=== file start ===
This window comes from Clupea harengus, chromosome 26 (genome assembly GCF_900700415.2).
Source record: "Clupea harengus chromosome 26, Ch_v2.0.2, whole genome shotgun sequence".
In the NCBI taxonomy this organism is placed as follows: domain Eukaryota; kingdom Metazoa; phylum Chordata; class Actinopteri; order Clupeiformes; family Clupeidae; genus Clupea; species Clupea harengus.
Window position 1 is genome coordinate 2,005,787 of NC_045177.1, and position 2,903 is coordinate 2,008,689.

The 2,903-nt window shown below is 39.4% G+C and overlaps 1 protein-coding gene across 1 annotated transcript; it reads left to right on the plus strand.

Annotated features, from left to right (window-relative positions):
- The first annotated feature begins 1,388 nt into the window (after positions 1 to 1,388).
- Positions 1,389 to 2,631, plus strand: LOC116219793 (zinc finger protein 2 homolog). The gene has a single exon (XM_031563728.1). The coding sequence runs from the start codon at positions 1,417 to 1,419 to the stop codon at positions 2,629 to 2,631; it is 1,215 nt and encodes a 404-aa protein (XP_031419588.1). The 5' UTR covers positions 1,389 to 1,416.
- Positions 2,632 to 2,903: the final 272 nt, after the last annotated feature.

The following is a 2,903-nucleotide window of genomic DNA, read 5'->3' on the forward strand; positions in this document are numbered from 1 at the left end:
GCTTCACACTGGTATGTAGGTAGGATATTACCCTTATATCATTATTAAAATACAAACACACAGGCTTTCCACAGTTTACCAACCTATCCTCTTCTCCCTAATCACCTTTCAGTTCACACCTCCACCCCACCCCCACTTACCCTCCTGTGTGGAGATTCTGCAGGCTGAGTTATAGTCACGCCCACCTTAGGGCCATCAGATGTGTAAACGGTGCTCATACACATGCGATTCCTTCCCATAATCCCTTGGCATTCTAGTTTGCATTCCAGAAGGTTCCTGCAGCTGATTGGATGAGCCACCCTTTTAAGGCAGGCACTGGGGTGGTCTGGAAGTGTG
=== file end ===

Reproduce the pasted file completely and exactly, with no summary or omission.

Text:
This window comes from Clupea harengus, chromosome 26 (genome assembly GCF_900700415.2).
Source record: "Clupea harengus chromosome 26, Ch_v2.0.2, whole genome shotgun sequence".
In the NCBI taxonomy this organism is placed as follows: domain Eukaryota; kingdom Metazoa; phylum Chordata; class Actinopteri; order Clupeiformes; family Clupeidae; genus Clupea; species Clupea harengus.
Window position 1 is genome coordinate 2,005,787 of NC_045177.1, and position 2,903 is coordinate 2,008,689.

The 2,903-nt window shown below is 39.4% G+C and overlaps 1 protein-coding gene across 1 annotated transcript; it reads left to right on the plus strand.

Annotated features, from left to right (window-relative positions):
- The first annotated feature begins 1,388 nt into the window (after positions 1 to 1,388).
- Positions 1,389 to 2,631, plus strand: LOC116219793 (zinc finger protein 2 homolog). The gene has a single exon (XM_031563728.1). The coding sequence runs from the start codon at positions 1,417 to 1,419 to the stop codon at positions 2,629 to 2,631; it is 1,215 nt and encodes a 404-aa protein (XP_031419588.1). The 5' UTR covers positions 1,389 to 1,416.
- Positions 2,632 to 2,903: the final 272 nt, after the last annotated feature.

The following is a 2,903-nucleotide window of genomic DNA, read 5'->3' on the forward strand; positions in this document are numbered from 1 at the left end:
GCTTCACACTGGTATGTAGGTAGGATATTACCCTTATATCATTATTAAAATACAAACACACAGGCTTTCCACAGTTTACCAACCTATCCTCTTCTCCCTAATCACCTTTCAGTTCACACCTCCACCCCACCCCCACTTACCCTCCTGTGTGGAGATTCTGCAGGCTGAGTTATAGTCACGCCCACCTTAGGGCCATCAGATGTGTAAACGGTGCTCATACACATGCGATTCCTTCCCATAATCCCTTGGCATTCTAGTTTGCATTCCAGAAGGTTCCTGCAGCTGATTGGATGAGCCACCCTTTTAAGGCAGGCACTGGGGTGGTCTGGAAGTGTG